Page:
Writing is a solitary life. Our ideas typically stem from our minds alone. Our words are born in our hearts alone. Writing is also a sedentary life. We sit and crank out words at a computer day after bloody day, alone. Writing is often a lonely life. So, what keeps us going? Discipline? Inspiration? Ambition? Yes, and something else; encouragement.
A wise man once said, “Words of encouragement, skillfully administered, is the oldest therapy known to man.” Why? Encouragement breeds hope. Hope generates inspiration. Inspiration triggers discipline. And discipline achieves artistic expression.
The question then is where do you, as a writer, find encouragement?
May I suggest you look behind you? Who is standing behind you—and your writing?
Mac Lucado, in his book, A Love Worth Giving, recounts a story of Nathaniel Hawthorne coming home from work after being fired. He was despondent. Yet, his wife surprised him by responding in joy, “Now you can write your book.”
Hawthorne was more concerned about feeding his family. His wife unveiled a wad of money she was saving and encouraged him saying, “I always knew you were a man of genius. I always knew you’d write a masterpiece.”
Today, the fruit of her encouragement is still found in every library in America. There you will find a copy of The Scarlet Letter. Nathaniel Hawthorne didn’t have to go far to find encouragement. She was standing right behind him.
For me, family and several friends are also standing squarely behind me—and my writing. Today, I’ll mention just two.
I would have never dreamed of writing a novel if my wife, Karen, didn’t gently alter my direction. I am a non-fiction writer. Or so I thought, until she transformed my preconceived notions of fiction and my ability to write it. Karen helped me redefine the rigid image I had of myself, my writing and my skill set.
“But I don’t know how to write dialogue,” I complained.
“Just try,” she insisted. “Have you ever noticed how people react when you tell a story? You are a storyteller!”
And every week she gives me the greatest gift you can give a writer—time. Time to write, blog, and ponder the next writing project. I have a very demanding work schedule so extra time to write is a precious gift.
Like every fiction writer, I also struggle with periods of self-doubt. Is this character compelling? Is the plot intriguing? Is the premise plausible? Is the setting intriguing? Is the dialogue authentic? Is this concept marketable? Karen quietly peeled away my self-doubt and gently nudged me toward becoming a novelist. My confidence was fueled by hers and I not only started writing a novel, I finished it.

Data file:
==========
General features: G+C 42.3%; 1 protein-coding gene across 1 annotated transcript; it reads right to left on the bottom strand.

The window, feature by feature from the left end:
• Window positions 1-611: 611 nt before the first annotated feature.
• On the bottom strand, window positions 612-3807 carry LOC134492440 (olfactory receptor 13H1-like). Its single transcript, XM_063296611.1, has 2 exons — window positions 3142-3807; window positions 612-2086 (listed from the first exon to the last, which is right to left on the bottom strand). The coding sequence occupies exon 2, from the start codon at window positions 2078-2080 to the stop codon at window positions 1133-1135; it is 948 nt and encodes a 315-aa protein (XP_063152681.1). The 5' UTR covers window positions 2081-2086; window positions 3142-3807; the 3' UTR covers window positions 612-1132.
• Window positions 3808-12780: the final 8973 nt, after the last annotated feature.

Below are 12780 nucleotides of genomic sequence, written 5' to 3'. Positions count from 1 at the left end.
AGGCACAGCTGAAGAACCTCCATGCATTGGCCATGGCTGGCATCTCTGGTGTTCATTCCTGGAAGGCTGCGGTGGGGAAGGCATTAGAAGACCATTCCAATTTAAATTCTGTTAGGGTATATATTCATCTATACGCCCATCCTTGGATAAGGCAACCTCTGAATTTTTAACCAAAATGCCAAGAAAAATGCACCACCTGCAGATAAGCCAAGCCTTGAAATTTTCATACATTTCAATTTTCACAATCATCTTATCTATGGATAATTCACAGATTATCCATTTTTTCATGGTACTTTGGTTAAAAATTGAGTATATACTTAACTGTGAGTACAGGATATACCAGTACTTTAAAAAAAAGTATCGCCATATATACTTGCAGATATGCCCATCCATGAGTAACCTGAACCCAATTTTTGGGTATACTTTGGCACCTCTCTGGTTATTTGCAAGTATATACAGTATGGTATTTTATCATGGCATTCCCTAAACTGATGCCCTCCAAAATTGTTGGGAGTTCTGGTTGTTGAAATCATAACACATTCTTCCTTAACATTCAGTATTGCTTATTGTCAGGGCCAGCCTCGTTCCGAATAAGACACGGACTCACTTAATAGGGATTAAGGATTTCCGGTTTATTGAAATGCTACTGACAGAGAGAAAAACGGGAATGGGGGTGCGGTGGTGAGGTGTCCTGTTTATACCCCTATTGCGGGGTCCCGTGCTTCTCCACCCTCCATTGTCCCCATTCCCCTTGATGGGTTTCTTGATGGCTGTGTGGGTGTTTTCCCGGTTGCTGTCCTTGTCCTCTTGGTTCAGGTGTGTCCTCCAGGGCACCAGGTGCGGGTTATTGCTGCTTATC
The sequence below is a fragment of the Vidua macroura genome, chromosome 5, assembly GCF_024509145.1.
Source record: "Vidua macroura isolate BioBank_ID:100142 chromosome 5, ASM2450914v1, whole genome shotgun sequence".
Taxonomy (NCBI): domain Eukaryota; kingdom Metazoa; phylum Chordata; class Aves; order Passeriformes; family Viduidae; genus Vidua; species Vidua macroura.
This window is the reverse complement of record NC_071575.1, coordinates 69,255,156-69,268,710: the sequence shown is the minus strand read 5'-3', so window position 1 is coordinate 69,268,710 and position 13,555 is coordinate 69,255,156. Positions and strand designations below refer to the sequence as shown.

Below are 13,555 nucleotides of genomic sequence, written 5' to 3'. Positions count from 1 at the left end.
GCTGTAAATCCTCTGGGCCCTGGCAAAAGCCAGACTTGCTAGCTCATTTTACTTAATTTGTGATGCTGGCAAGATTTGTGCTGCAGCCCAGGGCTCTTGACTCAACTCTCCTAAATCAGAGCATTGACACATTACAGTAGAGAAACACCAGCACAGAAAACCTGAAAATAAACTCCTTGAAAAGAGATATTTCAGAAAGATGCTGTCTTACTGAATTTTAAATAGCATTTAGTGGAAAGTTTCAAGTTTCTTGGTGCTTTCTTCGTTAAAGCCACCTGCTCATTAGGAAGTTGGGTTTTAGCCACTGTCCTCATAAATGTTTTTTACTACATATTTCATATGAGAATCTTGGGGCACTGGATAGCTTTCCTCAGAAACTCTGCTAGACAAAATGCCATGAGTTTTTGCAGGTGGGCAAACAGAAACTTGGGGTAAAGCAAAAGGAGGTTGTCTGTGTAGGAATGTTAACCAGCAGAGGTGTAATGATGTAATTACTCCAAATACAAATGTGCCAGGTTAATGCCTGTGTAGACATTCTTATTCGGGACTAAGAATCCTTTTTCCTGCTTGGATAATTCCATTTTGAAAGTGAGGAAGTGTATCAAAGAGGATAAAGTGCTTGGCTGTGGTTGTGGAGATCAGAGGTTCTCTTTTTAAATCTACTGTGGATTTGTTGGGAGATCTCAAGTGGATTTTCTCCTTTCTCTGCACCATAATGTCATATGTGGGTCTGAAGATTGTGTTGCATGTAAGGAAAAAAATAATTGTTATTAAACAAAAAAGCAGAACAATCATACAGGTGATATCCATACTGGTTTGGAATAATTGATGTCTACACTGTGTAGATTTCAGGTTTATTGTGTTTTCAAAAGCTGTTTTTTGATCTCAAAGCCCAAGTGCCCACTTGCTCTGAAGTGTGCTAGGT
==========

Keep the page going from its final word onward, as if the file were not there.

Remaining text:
And then there is Dave. You might say, Dave is a writer’s accountability partner. He not only believes in me and my writing, he helps me write it. What do I mean? Dave often helps me birth a story idea, flesh out a character, develop a plot, consider subplots, or identify the market. He pushes back on me when I attempt to write a chapter without an outline, insisting I need a road map before I start the journey. He unselfishly provides practical writing advice and steady diet of encouragement.
In one of my darkest days, when my novel was not going well I turned to Dave.
“How do you know when you should give up writing?” I asked in frustration.
Dave smiled, leaned toward me, and said, “When you no longer have ideas inside you screaming to get out! And your ideas are screaming to get out.”
He has demonstrated that one of the greatest privileges in life is to have a friend who believes in you and your writing more than you do. My list of supportive family and friends goes on and on.
Do you need encouragement?
Look around you. Who is standing behind you—and your writing? Identify them. Thank them. And never forget that words of encouragement, skillfully administered, is indeed the oldest therapy known to man.
Now, are you ready to get behind your computer?
The Writer’s Refuge blog is a place for writers, like you, to break away from your daily routine and for just a few minutes find insight, inspiration or simply a word of encouragement.
Blog entries are posted on Thursday.
You may contact Jim Magruder at: firstname.lastname@example.org.
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